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Drew Lyon: Hello. Welcome to the WSU Wheat Beat podcast. I’m your host, Drew Lyon, and I want to thank you for joining me as we explore the world of small grains production and research at Washington State University. In each episode, I speak with researchers from WSU and the USDA-ARS to provide you with insights into the latest research on wheat and barley production. If you enjoy the WSU Wheat Beat podcast do us a favor and subscribe on iTunes or your favorite podcasting app and leave us a review while you’re there so others can find the show too.
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Drew Lyon: My guest today is Dr. Mike Pumphrey. Mike is a professor and Orville Vogel Endowed Chair of spring wheat breeding and genetics at WSU. His breeding program focuses on the development of high-yielding, high-quality and pest and disease resistant spring wheat varieties for diverse Washington production environments and current releases are the most widely planted spring wheat in the northwest. Breeding goals in this program also include herbicide tolerant wheat varieties, high falling numbers, and varieties with specific value added and use characteristics. Mike teaches courses in crop growth and development and advanced principles in plant breeding and genetics in addition to broad involvement in WSU extension programs. Hello, Mike.
Dr. Mike Pumphrey: Hey, Drew.
Drew Lyon: So we want to talk a little bit about 2021. It was an odd year, very start off, fairly normal, but then a lot of heat and dry as you moved in the season. And that weather probably affected– well, it did affect the spring plant crops more than it did the winter crops. So, I’m curious, how does that affect a spring wheat breeding program like yours when we have this very unusual year? What kind of information is a good for gathering information? Is it bad or just different?
Dr. Mike Pumphrey: I would say by and large, just bad. You know, I’ve been receiving a lot of our yield trial data from from around the state over the past few weeks as we’ve finished harvest and are compiling all that data. And it’s really, really hard to look at, say, four to eight bushel yield potential and given the variation that you get in trials when moisture is really limiting, if it’s a problem. So our component of variation, our ability to like really tease out what’s doing well and not is really magnified by a soil properties, things that water usually helps kind of smooth. And so I have very poor yield data, not much for pest or disease data, because most of them require moisture. The samples aren’t particularly going to be good for evaluating end use quality because our grain is now, you know, got more damaged starch. It has high protein content, which is not good for a soft wheat. And it’s even got too high a protein content for a hard wheat to really bake up a representative product. So it’s just pretty much bad, bad, bad. But, you know, we do get in some locations to see what’s really tough, what maintains test weight, what you know, can hold up at the top of the pack for yield, even though the yield is maybe only 40 or 50 percent of what we want.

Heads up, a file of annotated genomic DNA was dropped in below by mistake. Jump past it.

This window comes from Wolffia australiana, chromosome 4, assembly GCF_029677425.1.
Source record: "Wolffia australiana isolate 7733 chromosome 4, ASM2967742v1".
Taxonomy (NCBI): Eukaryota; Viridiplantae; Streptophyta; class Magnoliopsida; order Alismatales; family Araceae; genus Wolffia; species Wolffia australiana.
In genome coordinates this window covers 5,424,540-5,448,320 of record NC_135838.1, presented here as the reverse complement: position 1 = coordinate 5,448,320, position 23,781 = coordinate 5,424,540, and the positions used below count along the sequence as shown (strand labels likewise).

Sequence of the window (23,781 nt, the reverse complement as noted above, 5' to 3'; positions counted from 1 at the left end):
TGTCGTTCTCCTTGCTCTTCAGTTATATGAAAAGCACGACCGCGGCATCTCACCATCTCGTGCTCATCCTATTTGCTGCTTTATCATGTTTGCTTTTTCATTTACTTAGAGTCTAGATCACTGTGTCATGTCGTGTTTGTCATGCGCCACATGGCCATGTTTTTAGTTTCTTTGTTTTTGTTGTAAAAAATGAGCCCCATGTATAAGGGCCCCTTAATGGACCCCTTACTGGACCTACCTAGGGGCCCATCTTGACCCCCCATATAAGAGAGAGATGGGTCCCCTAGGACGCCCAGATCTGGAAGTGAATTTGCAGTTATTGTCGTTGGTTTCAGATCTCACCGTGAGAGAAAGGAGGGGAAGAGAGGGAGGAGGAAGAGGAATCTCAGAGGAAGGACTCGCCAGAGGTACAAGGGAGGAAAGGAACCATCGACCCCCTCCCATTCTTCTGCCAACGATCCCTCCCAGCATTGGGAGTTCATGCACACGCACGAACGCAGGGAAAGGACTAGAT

Drew Lyon: Okay. So what are you — What are you going to do with the data, I guess? Are you just going to throw it all out or are you going to be able to throw it in with the average? Last year was a very good spring wheat yield. So when you throw it together or you have the average data or just what what do you do it?
Dr. Mike Pumphrey: Yeah, for sure. I’ll be relying on data from those lines last year more than I ever do. You know, normally I look back to verify that there’s stability and quality in the disease ratings. And but I generally take the multi-location averages excuse me, multi location averages for yield, you know, years, you know, year after year as they come. And I don’t do a lot of retrospective, you know, looking back. But this year, I have no choice where we’ll factor in how they performed last year, as well as whether they survived with things like test weight, plant height, maturity, you know, even yield where it’s where it’s reasonably, you know, measured, I guess. And so kind of use both years.
Drew Lyon: Okay, and does a year like this change your thinking about how you put out your program, the look maybe locations or timing or whether it’s no-tilled or tilled or what? Well, I guess I’m trying to get at. Or do you just throw it out as a abnormal, abnormal year and you hope for better next year?